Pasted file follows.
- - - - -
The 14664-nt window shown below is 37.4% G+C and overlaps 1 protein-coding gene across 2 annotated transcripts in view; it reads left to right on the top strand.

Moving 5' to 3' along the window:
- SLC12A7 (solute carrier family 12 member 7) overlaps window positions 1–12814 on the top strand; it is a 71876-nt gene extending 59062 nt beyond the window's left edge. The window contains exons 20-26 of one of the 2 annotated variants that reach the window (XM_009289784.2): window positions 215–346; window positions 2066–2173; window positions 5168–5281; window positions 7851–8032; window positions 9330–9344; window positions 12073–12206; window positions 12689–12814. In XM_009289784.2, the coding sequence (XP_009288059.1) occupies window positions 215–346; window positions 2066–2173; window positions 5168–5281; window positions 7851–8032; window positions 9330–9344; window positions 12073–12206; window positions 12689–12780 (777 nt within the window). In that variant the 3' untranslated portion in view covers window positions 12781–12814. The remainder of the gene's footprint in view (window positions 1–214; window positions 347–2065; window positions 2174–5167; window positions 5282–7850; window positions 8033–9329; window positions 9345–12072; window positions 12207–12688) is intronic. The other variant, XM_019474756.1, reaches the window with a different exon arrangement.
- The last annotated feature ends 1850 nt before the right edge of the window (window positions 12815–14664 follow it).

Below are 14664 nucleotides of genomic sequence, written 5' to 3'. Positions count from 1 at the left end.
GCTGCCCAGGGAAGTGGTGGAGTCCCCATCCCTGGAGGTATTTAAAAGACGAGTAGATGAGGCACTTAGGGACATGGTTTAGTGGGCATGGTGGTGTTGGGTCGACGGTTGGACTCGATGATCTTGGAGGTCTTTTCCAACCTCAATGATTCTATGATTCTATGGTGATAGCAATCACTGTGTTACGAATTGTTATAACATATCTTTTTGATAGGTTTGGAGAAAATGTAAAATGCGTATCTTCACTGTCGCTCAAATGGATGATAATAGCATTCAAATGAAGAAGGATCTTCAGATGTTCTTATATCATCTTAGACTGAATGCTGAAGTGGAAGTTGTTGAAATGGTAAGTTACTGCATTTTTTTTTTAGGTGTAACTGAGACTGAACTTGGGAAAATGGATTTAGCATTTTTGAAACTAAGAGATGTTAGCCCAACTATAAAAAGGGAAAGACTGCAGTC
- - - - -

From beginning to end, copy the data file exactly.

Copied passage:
The 14664-nt window shown below is 37.4% G+C and overlaps 1 protein-coding gene across 2 annotated transcripts in view; it reads left to right on the top strand.

Moving 5' to 3' along the window:
- SLC12A7 (solute carrier family 12 member 7) overlaps window positions 1–12814 on the top strand; it is a 71876-nt gene extending 59062 nt beyond the window's left edge. The window contains exons 20-26 of one of the 2 annotated variants that reach the window (XM_009289784.2): window positions 215–346; window positions 2066–2173; window positions 5168–5281; window positions 7851–8032; window positions 9330–9344; window positions 12073–12206; window positions 12689–12814. In XM_009289784.2, the coding sequence (XP_009288059.1) occupies window positions 215–346; window positions 2066–2173; window positions 5168–5281; window positions 7851–8032; window positions 9330–9344; window positions 12073–12206; window positions 12689–12780 (777 nt within the window). In that variant the 3' untranslated portion in view covers window positions 12781–12814. The remainder of the gene's footprint in view (window positions 1–214; window positions 347–2065; window positions 2174–5167; window positions 5282–7850; window positions 8033–9329; window positions 9345–12072; window positions 12207–12688) is intronic. The other variant, XM_019474756.1, reaches the window with a different exon arrangement.
- The last annotated feature ends 1850 nt before the right edge of the window (window positions 12815–14664 follow it).

Below are 14664 nucleotides of genomic sequence, written 5' to 3'. Positions count from 1 at the left end.
GCTGCCCAGGGAAGTGGTGGAGTCCCCATCCCTGGAGGTATTTAAAAGACGAGTAGATGAGGCACTTAGGGACATGGTTTAGTGGGCATGGTGGTGTTGGGTCGACGGTTGGACTCGATGATCTTGGAGGTCTTTTCCAACCTCAATGATTCTATGATTCTATGGTGATAGCAATCACTGTGTTACGAATTGTTATAACATATCTTTTTGATAGGTTTGGAGAAAATGTAAAATGCGTATCTTCACTGTCGCTCAAATGGATGATAATAGCATTCAAATGAAGAAGGATCTTCAGATGTTCTTATATCATCTTAGACTGAATGCTGAAGTGGAAGTTGTTGAAATGGTAAGTTACTGCATTTTTTTTTTAGGTGTAACTGAGACTGAACTTGGGAAAATGGATTTAGCATTTTTGAAACTAAGAGATGTTAGCCCAACTATAAAAAGGGAAAGACTGCAGTC